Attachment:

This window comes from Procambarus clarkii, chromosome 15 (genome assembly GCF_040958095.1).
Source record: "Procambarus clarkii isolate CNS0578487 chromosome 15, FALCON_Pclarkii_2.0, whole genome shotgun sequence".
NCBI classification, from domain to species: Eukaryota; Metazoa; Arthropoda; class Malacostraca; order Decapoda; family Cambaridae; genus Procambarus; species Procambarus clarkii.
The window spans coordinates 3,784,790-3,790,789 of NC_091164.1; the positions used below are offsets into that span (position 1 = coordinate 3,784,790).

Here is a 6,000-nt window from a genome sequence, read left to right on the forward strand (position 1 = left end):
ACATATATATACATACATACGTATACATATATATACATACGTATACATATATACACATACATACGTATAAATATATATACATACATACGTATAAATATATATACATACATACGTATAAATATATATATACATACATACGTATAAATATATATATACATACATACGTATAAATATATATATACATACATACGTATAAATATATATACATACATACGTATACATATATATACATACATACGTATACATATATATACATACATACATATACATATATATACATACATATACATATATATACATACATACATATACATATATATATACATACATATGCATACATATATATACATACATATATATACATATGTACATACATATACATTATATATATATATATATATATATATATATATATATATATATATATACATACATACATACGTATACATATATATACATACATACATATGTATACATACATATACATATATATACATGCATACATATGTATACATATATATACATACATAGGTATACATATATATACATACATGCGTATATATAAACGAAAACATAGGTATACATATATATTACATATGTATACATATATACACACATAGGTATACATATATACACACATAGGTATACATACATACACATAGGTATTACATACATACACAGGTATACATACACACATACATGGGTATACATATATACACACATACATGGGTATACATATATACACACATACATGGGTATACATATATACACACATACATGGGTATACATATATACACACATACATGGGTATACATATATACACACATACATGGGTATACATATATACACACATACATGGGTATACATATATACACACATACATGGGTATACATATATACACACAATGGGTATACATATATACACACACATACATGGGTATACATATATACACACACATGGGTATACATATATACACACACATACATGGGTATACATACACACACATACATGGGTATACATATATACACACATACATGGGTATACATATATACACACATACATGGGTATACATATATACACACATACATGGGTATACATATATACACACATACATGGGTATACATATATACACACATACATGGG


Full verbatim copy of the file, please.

This window comes from Procambarus clarkii, chromosome 15 (genome assembly GCF_040958095.1).
Source record: "Procambarus clarkii isolate CNS0578487 chromosome 15, FALCON_Pclarkii_2.0, whole genome shotgun sequence".
NCBI classification, from domain to species: Eukaryota; Metazoa; Arthropoda; class Malacostraca; order Decapoda; family Cambaridae; genus Procambarus; species Procambarus clarkii.
The window spans coordinates 3,784,790-3,790,789 of NC_091164.1; the positions used below are offsets into that span (position 1 = coordinate 3,784,790).

Here is a 6,000-nt window from a genome sequence, read left to right on the forward strand (position 1 = left end):
ACATATATATACATACATACGTATACATATATATACATACGTATACATATATACACATACATACGTATAAATATATATACATACATACGTATAAATATATATACATACATACGTATAAATATATATATACATACATACGTATAAATATATATATACATACATACGTATAAATATATATATACATACATACGTATAAATATATATACATACATACGTATACATATATATACATACATACGTATACATATATATACATACATACATATACATATATATACATACATATACATATATATACATACATACATATACATATATATATACATACATATGCATACATATATATACATACATATATATACATATGTACATACATATACATTATATATATATATATATATATATATATATATATATATATATATATACATACATACATACGTATACATATATATACATACATACATATGTATACATACATATACATATATATACATGCATACATATGTATACATATATATACATACATAGGTATACATATATATACATACATGCGTATATATAAACGAAAACATAGGTATACATATATATTACATATGTATACATATATACACACATAGGTATACATATATACACACATAGGTATACATACATACACATAGGTATTACATACATACACAGGTATACATACACACATACATGGGTATACATATATACACACATACATGGGTATACATATATACACACATACATGGGTATACATATATACACACATACATGGGTATACATATATACACACATACATGGGTATACATATATACACACATACATGGGTATACATATATACACACATACATGGGTATACATATATACACACATACATGGGTATACATATATACACACAATGGGTATACATATATACACACACATACATGGGTATACATATATACACACACATGGGTATACATATATACACACACATACATGGGTATACATACACACACATACATGGGTATACATATATACACACATACATGGGTATACATATATACACACATACATGGGTATACATATATACACACATACATGGGTATACATATATACACACATACATGGGTATACATATATACACACATACATGGG